Stop Excel from changing large "numbers" (actually text values) to scientific notation.
Prevent Excel from changing large "numbers" (actually text values) to scientific notation.
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Best, Urmi [MS XL]
i'm personally really sick of technology that tries to "outsmart" us. people who aren't aware of it often get confused, and those of us who ARE aware of it often don't need or don't use it.
it should be OFF by default, and can be turned on if we feel the need to dig deeper...
Scott McGee commented
I'm actually okay with MS trying to save us time. But you've got to allow us to set a default that bypasses or turns off the time saving idea. Kind of like getpivot. D'oh! Yeah, I've heard some in Redmond thing that's cool. But - you're the only ones that do! LOL
Best Comment EVER!
This so called "feature" causes me to lose data and grief! ugh!
Anonymous commented · June 13, 2018 19:50 · Flag as inappropriate
"Whenever you have a "cool, time-saving programming idea", and it involves side effects with user's data, punch yourself in the face and dump a bucket of cold water over your head. Then don't write the code."
Whenever you have a "cool, time-saving programming idea", and it involves side effects with user's data, punch yourself in the face and dump a bucket of cold water over your head. Then don't write the code.
well, if an Anonymous asks, it MUST be so...
Add this feature to disable scientific notation!
The survey above is the fix. Just take it and you'll be fine.
yeah, you know, if they don't want to make Excel work for us, maybe they could add another program to Office that will do what the rest of us want...just saying.
Hey it's been 3 years and there's no feature for this. The amount of times that it deletes info while working, even when converting the cells to text. How long until we can just disable Scientific notation. I have no purpose for it in my line of data entry yet I use a lot of number heavy text cells.
and after importing into Excel and saving, the data becomes corrupted, despite being seen as text in Excel...
For me, a download of a file in CSV format, where a field may store 8154E09, if SAVED with a .txt extension, opens in Excel through the import wizard and specifying CSV, with the text value and not scientific notation. I could see in Notepad that the extract kept the text intact before Excel could corrupt it.
that's a valid thought David. i mean, if somebody was ACTUALLY using Scientific Notation, don't you think they would actually type it out as 6.352E+13 , as opposed to typing out a long string that will ultimately be truncated?
it seems to me that Microsoft is merely taking the shortcut from actual coding by just taking any long number and truncating it...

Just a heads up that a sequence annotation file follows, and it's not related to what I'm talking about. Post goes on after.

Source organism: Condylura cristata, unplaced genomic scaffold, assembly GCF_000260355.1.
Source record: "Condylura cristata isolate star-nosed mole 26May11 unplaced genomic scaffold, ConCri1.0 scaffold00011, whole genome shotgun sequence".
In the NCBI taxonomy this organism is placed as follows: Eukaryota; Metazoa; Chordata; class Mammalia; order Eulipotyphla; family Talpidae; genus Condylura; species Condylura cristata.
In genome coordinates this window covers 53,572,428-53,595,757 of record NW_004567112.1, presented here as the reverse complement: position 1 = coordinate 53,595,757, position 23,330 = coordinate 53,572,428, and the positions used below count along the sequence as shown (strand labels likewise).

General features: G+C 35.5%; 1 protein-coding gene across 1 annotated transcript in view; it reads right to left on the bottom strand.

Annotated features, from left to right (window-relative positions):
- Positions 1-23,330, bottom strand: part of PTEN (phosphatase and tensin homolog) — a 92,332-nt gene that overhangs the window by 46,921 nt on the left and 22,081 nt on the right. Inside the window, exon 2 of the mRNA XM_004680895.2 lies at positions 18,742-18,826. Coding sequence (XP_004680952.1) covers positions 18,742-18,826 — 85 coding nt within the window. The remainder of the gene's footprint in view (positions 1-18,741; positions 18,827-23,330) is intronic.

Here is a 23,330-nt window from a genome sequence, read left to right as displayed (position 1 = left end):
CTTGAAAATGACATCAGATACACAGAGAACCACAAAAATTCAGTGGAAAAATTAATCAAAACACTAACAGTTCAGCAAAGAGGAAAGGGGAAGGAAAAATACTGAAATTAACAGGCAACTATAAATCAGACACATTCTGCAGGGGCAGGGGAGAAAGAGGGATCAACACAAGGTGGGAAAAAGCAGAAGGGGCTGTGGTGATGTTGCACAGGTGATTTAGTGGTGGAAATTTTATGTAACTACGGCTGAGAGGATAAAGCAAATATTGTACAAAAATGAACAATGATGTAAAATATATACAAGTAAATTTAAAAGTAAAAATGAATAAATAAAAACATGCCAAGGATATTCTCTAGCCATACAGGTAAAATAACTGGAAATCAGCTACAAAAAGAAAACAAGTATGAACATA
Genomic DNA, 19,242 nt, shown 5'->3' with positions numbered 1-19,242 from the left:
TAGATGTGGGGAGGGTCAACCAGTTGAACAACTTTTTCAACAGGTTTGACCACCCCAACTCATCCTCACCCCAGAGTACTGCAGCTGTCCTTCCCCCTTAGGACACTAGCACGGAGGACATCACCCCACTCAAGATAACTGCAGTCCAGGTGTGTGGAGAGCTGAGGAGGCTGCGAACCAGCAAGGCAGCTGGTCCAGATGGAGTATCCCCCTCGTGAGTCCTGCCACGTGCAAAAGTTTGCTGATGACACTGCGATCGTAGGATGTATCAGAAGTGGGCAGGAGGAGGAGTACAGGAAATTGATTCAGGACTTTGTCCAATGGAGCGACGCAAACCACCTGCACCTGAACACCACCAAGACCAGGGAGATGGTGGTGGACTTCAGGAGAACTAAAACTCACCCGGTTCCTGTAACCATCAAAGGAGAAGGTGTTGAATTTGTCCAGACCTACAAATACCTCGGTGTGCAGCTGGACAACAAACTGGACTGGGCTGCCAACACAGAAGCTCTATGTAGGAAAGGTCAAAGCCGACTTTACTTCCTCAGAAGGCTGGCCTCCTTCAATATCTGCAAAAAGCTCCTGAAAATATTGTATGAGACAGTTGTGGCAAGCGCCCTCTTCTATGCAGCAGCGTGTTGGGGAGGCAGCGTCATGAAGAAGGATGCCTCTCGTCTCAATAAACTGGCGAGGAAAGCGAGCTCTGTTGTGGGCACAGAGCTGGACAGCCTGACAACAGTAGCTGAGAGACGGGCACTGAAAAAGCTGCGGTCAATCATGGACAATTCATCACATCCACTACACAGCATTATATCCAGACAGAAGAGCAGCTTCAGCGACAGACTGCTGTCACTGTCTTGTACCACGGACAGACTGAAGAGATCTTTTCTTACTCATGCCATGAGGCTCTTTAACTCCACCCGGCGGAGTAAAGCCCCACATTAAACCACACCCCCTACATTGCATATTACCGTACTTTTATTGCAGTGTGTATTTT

also, i vote that we call it "S.cientE+17" from now on, since people will obviously be able to tell what that means...because who doesn't prefer truncated information to the actual data?
Wondering how many users actually PREFER numbers to be changed to scientific notation by default... ? I would guess the minority. One more thing: when you implement this change, if a value is too large to store as a number (> 64 bits or whatever) then please don't change the least significant digits to 0s -- store it as a text value. I know--that will make us lose the ability to do mathematical operations. That's OK; at least the data is still accurate.
This has happened to me about 5.00E+15 times and it's so annoying!
Vote # 1.269E+3 here
yeah, I realize that 1,248 doesn't sound like much, compared to how many people there are in the world, but not EVERYBODY uses Excel.
and if you want to pull MORE people to use it, why not make it useful, instead of useless?
Mark Heuckeroth commented
If you are uncautious and save a CSV file you just opened, Excel literally destroys your numeric data. How can this be possible in a flagship product?
Ed Hansberry commented
@exacerbated. Yup, definitely happens. It is now second nature for me to press the windows menu key (usually to the right of the space bar), and the SV.
That is Paste Special, Values.
What is happening is the cell is formatted text, you are copying from somewhere else, even another app, and it brings a number format with it, then excel trashes it.
If you paste as values, only the raw ASCII gets pasted in there, no formats, so the Text format in Excel persists.
@Ed H - that's good advice, but unfortunately sometimes even that isn't enough. I've seen Excel change the format to general when pasting.
Ed Hansberry commented
@Exacerbated - make sure the table column with the long digits is formatted in Excel as TEXT format. Editing/entering data will retain the text format and not convert to a number or lose precision.
I'd add that using Power Query doesn't eliminate the issue in all cases. You might accidentally click twice on a cell that has a 16 digit number in it, click out, and voila, it has become SN because Excel thought you were editing the contents of the cell. Or you may have a list of long numbers in something like notepad, and when you copy and paste them into Excel, they become SN.
The problem can be doubled or tripled when you find a way to change it back, and fail to notice that the 16th digit has been changed into a zero. Then someone else uses the file, and is confused as to why 1234567890123450 is not a valid serial number or account number or whatever it is supposed to be. Because the 2nd 6 became a 0.